On behalf of Guest Editors I sincerely invite you to consider submitting your work to our Special Issue ”Emerging Data- and Policy-driven Approaches for African Cities Challenges” as part of the open-access journal Data & Policy at Cambridge University Press.
This Special Issue aims to expand the reach and scope of urban data research, innovation and entrepreneurship activities and policies to address urban challenges in Africa through the digitisation of cities. It will compile recent expert work on the topic to advance and promote scientific advance / excellence, promote the digital transition and its benefits for creating, collecting, storing and using urban data to achieve sustainable development goals (SDG) in African cities.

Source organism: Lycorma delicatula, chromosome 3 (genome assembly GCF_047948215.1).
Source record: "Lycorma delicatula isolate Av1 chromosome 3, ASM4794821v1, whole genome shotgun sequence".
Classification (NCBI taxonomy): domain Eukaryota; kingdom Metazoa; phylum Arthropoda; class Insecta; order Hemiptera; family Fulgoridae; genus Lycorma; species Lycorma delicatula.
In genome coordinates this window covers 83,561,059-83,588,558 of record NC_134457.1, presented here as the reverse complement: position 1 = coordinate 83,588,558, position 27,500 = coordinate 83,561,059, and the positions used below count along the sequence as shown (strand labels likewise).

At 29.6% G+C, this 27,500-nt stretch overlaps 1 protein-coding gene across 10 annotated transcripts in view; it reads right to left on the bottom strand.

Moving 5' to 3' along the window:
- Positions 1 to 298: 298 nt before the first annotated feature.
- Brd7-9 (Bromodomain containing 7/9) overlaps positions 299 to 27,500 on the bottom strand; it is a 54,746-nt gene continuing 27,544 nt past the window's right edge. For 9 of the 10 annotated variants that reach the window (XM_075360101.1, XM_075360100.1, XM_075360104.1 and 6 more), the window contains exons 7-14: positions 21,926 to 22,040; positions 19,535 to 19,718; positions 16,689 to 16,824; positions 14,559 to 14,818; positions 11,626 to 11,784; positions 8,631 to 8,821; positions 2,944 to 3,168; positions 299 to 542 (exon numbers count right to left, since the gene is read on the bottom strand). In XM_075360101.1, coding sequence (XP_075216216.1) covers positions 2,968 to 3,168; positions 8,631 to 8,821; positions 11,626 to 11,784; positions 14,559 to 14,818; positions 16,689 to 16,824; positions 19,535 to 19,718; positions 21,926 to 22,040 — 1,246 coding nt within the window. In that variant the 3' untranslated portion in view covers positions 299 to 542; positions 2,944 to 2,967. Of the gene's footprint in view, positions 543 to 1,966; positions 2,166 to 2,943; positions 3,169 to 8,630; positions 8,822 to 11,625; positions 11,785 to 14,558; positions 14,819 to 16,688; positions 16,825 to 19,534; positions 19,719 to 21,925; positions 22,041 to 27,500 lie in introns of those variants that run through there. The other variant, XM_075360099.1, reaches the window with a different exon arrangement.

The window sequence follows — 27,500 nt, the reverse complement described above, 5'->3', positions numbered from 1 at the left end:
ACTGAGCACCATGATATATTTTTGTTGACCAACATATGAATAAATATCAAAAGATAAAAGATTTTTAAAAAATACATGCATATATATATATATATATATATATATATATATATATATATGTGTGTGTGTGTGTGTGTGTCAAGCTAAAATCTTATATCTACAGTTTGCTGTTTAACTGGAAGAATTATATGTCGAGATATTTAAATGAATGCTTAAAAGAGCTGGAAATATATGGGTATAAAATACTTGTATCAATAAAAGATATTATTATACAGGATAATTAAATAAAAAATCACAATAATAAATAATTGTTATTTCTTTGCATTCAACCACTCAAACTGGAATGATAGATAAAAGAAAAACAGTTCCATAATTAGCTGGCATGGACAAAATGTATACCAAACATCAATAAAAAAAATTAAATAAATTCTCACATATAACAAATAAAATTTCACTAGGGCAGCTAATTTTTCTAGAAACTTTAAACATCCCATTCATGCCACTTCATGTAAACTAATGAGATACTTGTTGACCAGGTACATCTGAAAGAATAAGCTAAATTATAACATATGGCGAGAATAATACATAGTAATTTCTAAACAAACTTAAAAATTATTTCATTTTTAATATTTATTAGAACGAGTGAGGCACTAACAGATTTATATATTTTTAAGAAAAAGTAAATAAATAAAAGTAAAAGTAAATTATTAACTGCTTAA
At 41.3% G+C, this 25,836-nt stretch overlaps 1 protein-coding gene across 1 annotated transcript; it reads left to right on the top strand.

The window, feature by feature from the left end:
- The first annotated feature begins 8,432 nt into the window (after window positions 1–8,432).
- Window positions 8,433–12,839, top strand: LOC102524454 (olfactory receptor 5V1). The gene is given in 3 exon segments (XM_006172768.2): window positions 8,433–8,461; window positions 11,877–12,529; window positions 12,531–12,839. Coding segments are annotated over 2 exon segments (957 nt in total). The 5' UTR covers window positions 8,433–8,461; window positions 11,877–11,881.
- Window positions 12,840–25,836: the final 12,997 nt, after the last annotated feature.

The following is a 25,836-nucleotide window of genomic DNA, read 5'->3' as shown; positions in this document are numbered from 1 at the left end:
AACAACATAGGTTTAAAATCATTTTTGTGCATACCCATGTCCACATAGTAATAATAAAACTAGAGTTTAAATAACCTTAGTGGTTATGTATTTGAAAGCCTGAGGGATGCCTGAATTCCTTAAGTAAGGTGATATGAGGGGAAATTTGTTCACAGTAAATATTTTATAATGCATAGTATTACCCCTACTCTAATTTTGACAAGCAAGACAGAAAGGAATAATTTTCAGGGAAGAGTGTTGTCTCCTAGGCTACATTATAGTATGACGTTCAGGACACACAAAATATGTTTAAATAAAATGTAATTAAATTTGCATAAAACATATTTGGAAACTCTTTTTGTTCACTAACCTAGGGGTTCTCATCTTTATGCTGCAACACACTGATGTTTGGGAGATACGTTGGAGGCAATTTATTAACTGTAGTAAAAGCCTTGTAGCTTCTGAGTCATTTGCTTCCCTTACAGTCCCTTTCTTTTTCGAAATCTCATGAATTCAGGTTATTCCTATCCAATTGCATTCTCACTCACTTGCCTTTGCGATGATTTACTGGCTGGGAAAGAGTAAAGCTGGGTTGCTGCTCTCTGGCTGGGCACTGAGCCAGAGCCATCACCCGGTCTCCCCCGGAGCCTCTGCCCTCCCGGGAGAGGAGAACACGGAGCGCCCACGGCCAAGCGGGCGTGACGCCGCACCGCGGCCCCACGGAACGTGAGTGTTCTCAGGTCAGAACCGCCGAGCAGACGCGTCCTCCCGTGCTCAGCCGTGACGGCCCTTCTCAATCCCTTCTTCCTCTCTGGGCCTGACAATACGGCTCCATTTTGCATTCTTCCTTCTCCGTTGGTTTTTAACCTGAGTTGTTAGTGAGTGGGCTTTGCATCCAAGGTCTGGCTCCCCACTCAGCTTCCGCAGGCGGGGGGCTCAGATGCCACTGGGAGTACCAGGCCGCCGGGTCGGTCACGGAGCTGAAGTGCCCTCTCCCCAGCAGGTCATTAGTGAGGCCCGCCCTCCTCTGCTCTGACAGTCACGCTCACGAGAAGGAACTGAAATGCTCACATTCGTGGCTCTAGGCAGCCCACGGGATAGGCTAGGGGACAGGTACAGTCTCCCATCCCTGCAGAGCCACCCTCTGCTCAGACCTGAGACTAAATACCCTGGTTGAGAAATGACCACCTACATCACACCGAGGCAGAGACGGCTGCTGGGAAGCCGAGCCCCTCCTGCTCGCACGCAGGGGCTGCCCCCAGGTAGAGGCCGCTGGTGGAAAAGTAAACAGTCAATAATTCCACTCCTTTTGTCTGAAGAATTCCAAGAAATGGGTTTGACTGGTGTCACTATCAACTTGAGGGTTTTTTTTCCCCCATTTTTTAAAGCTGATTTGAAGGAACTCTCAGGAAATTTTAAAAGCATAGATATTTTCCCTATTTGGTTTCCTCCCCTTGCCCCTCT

African cities and their local actors and managers have been at the forefront of the digital transformation for several years now (Oke et al., 2020). Several urban projects across the continent, from north to south and east to west, are claiming to use the term “smart city” (Söderström et al., 2021). This apparently attractive name is often associated with an “isolationist” technical vision that is provided and marketed by operators with a very western and global vision. Digital and smart city projects are often implemented with citizens and the local ecosystem managed step by step by the municipalities, the digital transition can be primarily aimed at a “smart city of general interest”. In developing countries, and especially in Africa, where the young, female and urban population is becoming increasingly connected, the adoption of digital technologies is exponential and tends to occur without public intervention, including but not limited due to “datafication of cities” (Bibri & Krogstie, 2020; Plantinga, 2022; Oksman & Raunio, 2018). As a result, there is a risk that local authorities will “drop out” of the market, which may manifest itself in the development of alternative digital services by third parties that disrupt or compete with local public services. Another risk is that the local authority may have only limited or incomplete access to data produced by users and businesses within its territory, depriving it of the necessary material for its action. Local authorities in Africa, as in the North, are in a learning phase in their smart city or digital city policies and, in particular, policies regarding data collection / acquisition, storage and use to solve urban challenges (Plantinga, 2022; Oksman & Raunio, 2018).